Photo by Corinne Nicholson
CONYERS -- The phrase "It takes a village..." meant many things during the dedication of the Phoenix Pass transitional housing complex Wednesday. Speakers at the event praised the community and project partners for coming together to build the building and also in committing to help families get a new start from a homeless situation.
In the coming months, mothers and their children who are temporarily homeless and meet the program's criteria can live in one of the eight units at Phoenix Pass until they can get back on their feet and support themselves.
Ron Simpson, president of Phoenix Pass Inc., the local nonprofit organization that will operate the facility, told the gathering Wednesday his description of what Phoenix Pass does had gotten lengthy, in explaining the life skills classes, mentorship and aftercare programs, all coordinated to help clients become productive members of the community.
"I now tell people who ask that Phoenix Pass is in the business of changing lives," he said. "How we do that is another question. But, in short, families will move in here, they will stay here for awhile, and when they move out they will be changed."
The dedication was also an opportunity to thank all who had either donated money, materials or labor to build the facility. HomeAid Atlanta, the designated charity of the Greater Atlanta Home Builders Association, helped coordinate donations from 50 businesses, along with Horizon Home builders and Manor Homes, who served as build captains for the project.
Rockdale Emergency Relief partnered with First Baptist Church of Conyers in forming Phoenix Pass Inc. and will have a role in selecting families for the program. RER Executive Director Ashley Roesler said the need is out there for transitional housing, but funding such long-term approaches has been difficult to find in the down economy.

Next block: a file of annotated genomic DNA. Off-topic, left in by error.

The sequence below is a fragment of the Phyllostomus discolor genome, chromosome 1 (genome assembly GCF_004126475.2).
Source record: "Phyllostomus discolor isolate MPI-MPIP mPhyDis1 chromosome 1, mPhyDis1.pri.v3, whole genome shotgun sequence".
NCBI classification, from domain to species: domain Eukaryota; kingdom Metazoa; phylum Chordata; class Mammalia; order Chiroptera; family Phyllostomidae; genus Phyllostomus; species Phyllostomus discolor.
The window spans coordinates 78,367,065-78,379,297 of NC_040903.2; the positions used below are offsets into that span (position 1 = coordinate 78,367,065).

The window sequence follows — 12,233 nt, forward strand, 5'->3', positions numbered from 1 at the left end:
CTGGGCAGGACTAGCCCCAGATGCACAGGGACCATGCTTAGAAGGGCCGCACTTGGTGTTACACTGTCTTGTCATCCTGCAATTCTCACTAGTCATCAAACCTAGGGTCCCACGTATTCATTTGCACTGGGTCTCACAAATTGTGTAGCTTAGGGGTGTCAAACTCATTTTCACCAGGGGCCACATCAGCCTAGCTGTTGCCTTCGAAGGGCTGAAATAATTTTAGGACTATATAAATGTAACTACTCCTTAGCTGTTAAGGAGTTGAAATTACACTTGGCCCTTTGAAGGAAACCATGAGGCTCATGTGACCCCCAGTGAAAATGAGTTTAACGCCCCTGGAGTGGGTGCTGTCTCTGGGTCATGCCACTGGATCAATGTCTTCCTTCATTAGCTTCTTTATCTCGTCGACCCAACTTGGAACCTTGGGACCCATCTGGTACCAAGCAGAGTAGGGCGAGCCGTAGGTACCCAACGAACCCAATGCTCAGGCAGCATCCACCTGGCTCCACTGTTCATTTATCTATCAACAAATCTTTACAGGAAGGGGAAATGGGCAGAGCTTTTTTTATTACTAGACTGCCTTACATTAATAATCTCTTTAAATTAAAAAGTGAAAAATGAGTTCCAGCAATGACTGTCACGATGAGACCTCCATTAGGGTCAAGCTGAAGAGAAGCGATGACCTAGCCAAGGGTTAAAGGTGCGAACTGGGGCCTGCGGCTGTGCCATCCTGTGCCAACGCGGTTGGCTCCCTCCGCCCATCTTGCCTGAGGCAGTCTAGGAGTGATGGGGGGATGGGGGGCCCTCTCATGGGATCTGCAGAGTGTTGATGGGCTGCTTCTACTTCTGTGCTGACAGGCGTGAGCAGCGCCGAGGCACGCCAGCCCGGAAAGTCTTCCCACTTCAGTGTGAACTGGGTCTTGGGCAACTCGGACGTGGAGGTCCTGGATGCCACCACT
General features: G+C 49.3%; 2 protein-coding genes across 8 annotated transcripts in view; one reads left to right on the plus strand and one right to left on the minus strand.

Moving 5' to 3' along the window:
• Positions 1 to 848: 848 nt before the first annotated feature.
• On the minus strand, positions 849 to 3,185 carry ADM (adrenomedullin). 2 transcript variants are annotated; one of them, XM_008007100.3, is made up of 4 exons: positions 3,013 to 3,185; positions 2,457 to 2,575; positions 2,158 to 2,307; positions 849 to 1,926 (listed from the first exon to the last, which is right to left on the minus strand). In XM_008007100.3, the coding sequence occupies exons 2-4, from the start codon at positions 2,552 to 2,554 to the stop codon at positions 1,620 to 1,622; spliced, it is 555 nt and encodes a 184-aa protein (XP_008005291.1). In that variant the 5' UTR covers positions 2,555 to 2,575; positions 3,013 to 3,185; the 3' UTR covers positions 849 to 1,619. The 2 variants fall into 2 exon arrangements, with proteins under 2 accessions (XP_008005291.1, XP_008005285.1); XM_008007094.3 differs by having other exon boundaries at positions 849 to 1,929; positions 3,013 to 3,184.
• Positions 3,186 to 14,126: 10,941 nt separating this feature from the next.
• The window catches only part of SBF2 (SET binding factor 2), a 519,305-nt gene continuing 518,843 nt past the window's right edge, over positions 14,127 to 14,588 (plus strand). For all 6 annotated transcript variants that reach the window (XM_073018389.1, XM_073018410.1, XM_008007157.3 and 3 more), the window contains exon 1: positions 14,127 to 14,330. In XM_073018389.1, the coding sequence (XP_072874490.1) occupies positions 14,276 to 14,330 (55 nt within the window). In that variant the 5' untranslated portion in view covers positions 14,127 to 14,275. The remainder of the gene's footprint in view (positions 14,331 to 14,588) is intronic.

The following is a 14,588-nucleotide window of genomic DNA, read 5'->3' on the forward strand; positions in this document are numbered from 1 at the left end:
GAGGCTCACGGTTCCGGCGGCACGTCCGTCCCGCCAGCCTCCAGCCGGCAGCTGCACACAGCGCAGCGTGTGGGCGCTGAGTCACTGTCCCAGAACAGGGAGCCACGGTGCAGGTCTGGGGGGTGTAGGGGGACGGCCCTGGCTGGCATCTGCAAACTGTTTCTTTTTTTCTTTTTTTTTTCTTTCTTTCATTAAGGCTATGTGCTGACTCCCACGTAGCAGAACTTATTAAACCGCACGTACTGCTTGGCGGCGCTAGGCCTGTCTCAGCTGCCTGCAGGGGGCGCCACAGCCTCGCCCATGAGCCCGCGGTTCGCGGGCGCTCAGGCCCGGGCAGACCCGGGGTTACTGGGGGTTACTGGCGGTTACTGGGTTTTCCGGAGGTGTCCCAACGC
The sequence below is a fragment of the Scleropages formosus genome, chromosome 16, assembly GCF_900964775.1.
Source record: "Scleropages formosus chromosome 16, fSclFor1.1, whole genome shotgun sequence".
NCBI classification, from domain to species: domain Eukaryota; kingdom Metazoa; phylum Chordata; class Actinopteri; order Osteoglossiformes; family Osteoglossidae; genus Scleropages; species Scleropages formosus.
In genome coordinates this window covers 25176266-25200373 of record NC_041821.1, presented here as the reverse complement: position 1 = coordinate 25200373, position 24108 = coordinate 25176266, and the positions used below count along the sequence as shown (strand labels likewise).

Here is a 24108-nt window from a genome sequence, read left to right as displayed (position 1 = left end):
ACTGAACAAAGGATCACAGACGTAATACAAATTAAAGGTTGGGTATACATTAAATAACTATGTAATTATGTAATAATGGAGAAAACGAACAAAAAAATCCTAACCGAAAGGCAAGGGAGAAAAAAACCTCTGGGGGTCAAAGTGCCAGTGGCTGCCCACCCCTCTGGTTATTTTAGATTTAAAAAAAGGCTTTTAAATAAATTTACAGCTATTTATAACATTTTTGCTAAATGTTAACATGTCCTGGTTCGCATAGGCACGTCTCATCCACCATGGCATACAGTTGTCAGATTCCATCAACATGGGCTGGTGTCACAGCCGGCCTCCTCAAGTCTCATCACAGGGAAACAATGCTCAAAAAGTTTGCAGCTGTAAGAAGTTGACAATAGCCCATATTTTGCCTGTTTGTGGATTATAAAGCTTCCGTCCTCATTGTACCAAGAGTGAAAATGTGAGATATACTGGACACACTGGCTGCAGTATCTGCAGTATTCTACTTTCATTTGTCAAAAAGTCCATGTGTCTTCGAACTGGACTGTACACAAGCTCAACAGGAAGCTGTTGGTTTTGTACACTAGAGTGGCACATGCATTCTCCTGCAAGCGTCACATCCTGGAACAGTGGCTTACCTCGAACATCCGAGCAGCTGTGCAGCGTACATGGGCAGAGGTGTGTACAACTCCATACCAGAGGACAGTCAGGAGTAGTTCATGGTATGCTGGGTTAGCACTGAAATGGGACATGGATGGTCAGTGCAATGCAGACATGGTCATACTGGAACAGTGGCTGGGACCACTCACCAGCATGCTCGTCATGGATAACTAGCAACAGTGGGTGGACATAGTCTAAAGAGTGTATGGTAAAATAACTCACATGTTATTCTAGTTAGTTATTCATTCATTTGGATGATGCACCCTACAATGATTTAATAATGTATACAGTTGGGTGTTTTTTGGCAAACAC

Roesler said RER has been able to refer people to other services through United Way 2-1-1, a 24-hour community service database that connects individuals to find or give help to others.
"Funding has emphasized less intensive homelessness prevention programs recently, and we provide those services," she said. "Phoenix Pass and its long-term program is another service we can provide to help families."'
State Sen. Ron Ramsey, D-Lithonia, presented a proclamation from the Georgia Senate, and Mimi Box, a representative of musician Jon Bon Jovi's Soul Foundation, which supported the Phoenix Pass construction project, gave her congratulations.
Also, former Atlanta Mayor Shirley Franklin, now a co-chairwoman of the Atlanta Regional Commission on Homelessness, offered a few words on Phoenix Pass' mission. She recalled that growing up she remembered how family, friends and colleagues helped her father recover from alcoholism and that, in turn, had a positive change in her life. She believed programs like Phoenix Pass can have a similar impact on people's lives across metro Atlanta.
The day was also a chance for Simpson to remind everyone that the dedication was just the beginning and Phoenix Pass would need ongoing support from the community to fulfill its mission. He estimated the program would have an annual operating budget of $114,000. Also, a second set of eight apartments is planned at the site.